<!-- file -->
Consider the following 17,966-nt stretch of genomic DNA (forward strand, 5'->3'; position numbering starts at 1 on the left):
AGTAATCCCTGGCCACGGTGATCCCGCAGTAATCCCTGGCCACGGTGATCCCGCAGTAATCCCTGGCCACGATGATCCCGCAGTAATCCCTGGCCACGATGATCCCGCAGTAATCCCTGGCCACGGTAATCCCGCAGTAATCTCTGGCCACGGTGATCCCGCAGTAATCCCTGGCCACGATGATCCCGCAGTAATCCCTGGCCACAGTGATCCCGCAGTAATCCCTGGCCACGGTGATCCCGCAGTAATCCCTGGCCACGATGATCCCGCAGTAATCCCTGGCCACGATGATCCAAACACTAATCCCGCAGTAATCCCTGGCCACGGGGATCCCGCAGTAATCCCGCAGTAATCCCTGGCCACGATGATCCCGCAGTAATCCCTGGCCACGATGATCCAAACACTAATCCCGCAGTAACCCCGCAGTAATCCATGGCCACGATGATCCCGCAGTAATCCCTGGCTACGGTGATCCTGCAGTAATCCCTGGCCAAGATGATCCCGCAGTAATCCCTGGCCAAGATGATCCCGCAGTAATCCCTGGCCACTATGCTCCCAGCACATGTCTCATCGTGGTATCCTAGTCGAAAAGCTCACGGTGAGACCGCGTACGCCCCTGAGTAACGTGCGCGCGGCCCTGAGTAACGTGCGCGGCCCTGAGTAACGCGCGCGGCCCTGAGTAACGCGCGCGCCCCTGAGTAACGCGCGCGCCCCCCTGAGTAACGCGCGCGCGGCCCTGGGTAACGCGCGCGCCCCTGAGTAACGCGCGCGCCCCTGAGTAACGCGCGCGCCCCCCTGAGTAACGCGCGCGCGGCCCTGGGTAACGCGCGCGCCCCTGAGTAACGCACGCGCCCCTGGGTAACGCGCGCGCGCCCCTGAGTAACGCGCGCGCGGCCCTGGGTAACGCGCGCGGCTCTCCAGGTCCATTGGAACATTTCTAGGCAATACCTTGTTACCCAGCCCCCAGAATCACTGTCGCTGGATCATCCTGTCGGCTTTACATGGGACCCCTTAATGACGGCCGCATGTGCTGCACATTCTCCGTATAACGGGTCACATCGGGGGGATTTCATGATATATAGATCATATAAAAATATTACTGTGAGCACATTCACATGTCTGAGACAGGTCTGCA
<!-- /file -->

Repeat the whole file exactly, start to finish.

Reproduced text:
Consider the following 17,966-nt stretch of genomic DNA (forward strand, 5'->3'; position numbering starts at 1 on the left):
AGTAATCCCTGGCCACGGTGATCCCGCAGTAATCCCTGGCCACGGTGATCCCGCAGTAATCCCTGGCCACGATGATCCCGCAGTAATCCCTGGCCACGATGATCCCGCAGTAATCCCTGGCCACGGTAATCCCGCAGTAATCTCTGGCCACGGTGATCCCGCAGTAATCCCTGGCCACGATGATCCCGCAGTAATCCCTGGCCACAGTGATCCCGCAGTAATCCCTGGCCACGGTGATCCCGCAGTAATCCCTGGCCACGATGATCCCGCAGTAATCCCTGGCCACGATGATCCAAACACTAATCCCGCAGTAATCCCTGGCCACGGGGATCCCGCAGTAATCCCGCAGTAATCCCTGGCCACGATGATCCCGCAGTAATCCCTGGCCACGATGATCCAAACACTAATCCCGCAGTAACCCCGCAGTAATCCATGGCCACGATGATCCCGCAGTAATCCCTGGCTACGGTGATCCTGCAGTAATCCCTGGCCAAGATGATCCCGCAGTAATCCCTGGCCAAGATGATCCCGCAGTAATCCCTGGCCACTATGCTCCCAGCACATGTCTCATCGTGGTATCCTAGTCGAAAAGCTCACGGTGAGACCGCGTACGCCCCTGAGTAACGTGCGCGCGGCCCTGAGTAACGTGCGCGGCCCTGAGTAACGCGCGCGGCCCTGAGTAACGCGCGCGCCCCTGAGTAACGCGCGCGCCCCCCTGAGTAACGCGCGCGCGGCCCTGGGTAACGCGCGCGCCCCTGAGTAACGCGCGCGCCCCTGAGTAACGCGCGCGCCCCCCTGAGTAACGCGCGCGCGGCCCTGGGTAACGCGCGCGCCCCTGAGTAACGCACGCGCCCCTGGGTAACGCGCGCGCGCCCCTGAGTAACGCGCGCGCGGCCCTGGGTAACGCGCGCGGCTCTCCAGGTCCATTGGAACATTTCTAGGCAATACCTTGTTACCCAGCCCCCAGAATCACTGTCGCTGGATCATCCTGTCGGCTTTACATGGGACCCCTTAATGACGGCCGCATGTGCTGCACATTCTCCGTATAACGGGTCACATCGGGGGGATTTCATGATATATAGATCATATAAAAATATTACTGTGAGCACATTCACATGTCTGAGACAGGTCTGCA